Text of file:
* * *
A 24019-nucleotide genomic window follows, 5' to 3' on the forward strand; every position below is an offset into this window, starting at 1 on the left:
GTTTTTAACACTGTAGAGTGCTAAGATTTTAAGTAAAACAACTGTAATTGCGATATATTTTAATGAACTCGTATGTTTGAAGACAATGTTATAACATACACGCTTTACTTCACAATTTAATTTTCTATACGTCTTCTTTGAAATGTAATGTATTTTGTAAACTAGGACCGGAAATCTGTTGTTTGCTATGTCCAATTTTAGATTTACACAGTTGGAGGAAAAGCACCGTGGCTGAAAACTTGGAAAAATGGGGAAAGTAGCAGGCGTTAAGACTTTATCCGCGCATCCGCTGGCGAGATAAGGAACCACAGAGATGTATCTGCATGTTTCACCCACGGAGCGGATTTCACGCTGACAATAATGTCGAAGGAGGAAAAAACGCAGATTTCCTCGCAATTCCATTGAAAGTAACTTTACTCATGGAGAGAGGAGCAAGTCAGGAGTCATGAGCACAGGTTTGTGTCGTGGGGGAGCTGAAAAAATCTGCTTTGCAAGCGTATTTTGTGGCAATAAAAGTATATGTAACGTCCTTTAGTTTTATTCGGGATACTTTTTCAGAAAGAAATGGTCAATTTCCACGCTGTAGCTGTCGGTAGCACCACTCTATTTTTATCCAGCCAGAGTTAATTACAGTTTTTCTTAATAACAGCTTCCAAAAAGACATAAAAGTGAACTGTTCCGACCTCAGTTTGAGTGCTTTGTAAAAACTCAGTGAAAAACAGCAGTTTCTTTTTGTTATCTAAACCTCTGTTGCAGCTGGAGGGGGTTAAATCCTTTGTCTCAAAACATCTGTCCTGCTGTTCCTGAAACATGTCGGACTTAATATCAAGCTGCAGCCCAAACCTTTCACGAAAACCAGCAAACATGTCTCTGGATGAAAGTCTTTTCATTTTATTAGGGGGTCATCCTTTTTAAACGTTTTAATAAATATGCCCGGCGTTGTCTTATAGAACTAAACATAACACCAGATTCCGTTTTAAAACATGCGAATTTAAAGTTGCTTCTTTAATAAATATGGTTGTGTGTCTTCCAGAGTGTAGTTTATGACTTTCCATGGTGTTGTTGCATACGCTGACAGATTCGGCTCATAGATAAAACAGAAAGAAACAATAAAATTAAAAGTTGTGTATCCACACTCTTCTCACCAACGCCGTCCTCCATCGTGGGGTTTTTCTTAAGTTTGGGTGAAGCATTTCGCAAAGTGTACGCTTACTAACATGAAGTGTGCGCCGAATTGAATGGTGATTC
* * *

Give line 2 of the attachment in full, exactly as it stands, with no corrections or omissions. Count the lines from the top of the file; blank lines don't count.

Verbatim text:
GTTTTTAACACTGTAGAGTGCTAAGATTTTAAGTAAAACAACTGTAATTGCGATATATTTTAATGAACTCGTATGTTTGAAGACAATGTTATAACATACACGCTTTACTTCACAATTTAATTTTCTATACGTCTTCTTTGAAATGTAATGTATTTTGTAAACTAGGACCGGAAATCTGTTGTTTGCTATGTCCAATTTTAGATTTACACAGTTGGAGGAAAAGCACCGTGGCTGAAAACTTGGAAAAATGGGGAAAGTAGCAGGCGTTAAGACTTTATCCGCGCATCCGCTGGCGAGATAAGGAACCACAGAGATGTATCTGCATGTTTCACCCACGGAGCGGATTTCACGCTGACAATAATGTCGAAGGAGGAAAAAACGCAGATTTCCTCGCAATTCCATTGAAAGTAACTTTACTCATGGAGAGAGGAGCAAGTCAGGAGTCATGAGCACAGGTTTGTGTCGTGGGGGAGCTGAAAAAATCTGCTTTGCAAGCGTATTTTGTGGCAATAAAAGTATATGTAACGTCCTTTAGTTTTATTCGGGATACTTTTTCAGAAAGAAATGGTCAATTTCCACGCTGTAGCTGTCGGTAGCACCACTCTATTTTTATCCAGCCAGAGTTAATTACAGTTTTTCTTAATAACAGCTTCCAAAAAGACATAAAAGTGAACTGTTCCGACCTCAGTTTGAGTGCTTTGTAAAAACTCAGTGAAAAACAGCAGTTTCTTTTTGTTATCTAAACCTCTGTTGCAGCTGGAGGGGGTTAAATCCTTTGTCTCAAAACATCTGTCCTGCTGTTCCTGAAACATGTCGGACTTAATATCAAGCTGCAGCCCAAACCTTTCACGAAAACCAGCAAACATGTCTCTGGATGAAAGTCTTTTCATTTTATTAGGGGGTCATCCTTTTTAAACGTTTTAATAAATATGCCCGGCGTTGTCTTATAGAACTAAACATAACACCAGATTCCGTTTTAAAACATGCGAATTTAAAGTTGCTTCTTTAATAAATATGGTTGTGTGTCTTCCAGAGTGTAGTTTATGACTTTCCATGGTGTTGTTGCATACGCTGACAGATTCGGCTCATAGATAAAACAGAAAGAAACAATAAAATTAAAAGTTGTGTATCCACACTCTTCTCACCAACGCCGTCCTCCATCGTGGGGTTTTTCTTAAGTTTGGGTGAAGCATTTCGCAAAGTGTACGCTTACTAACATGAAGTGTGCGCCGAATTGAATGGTGATTC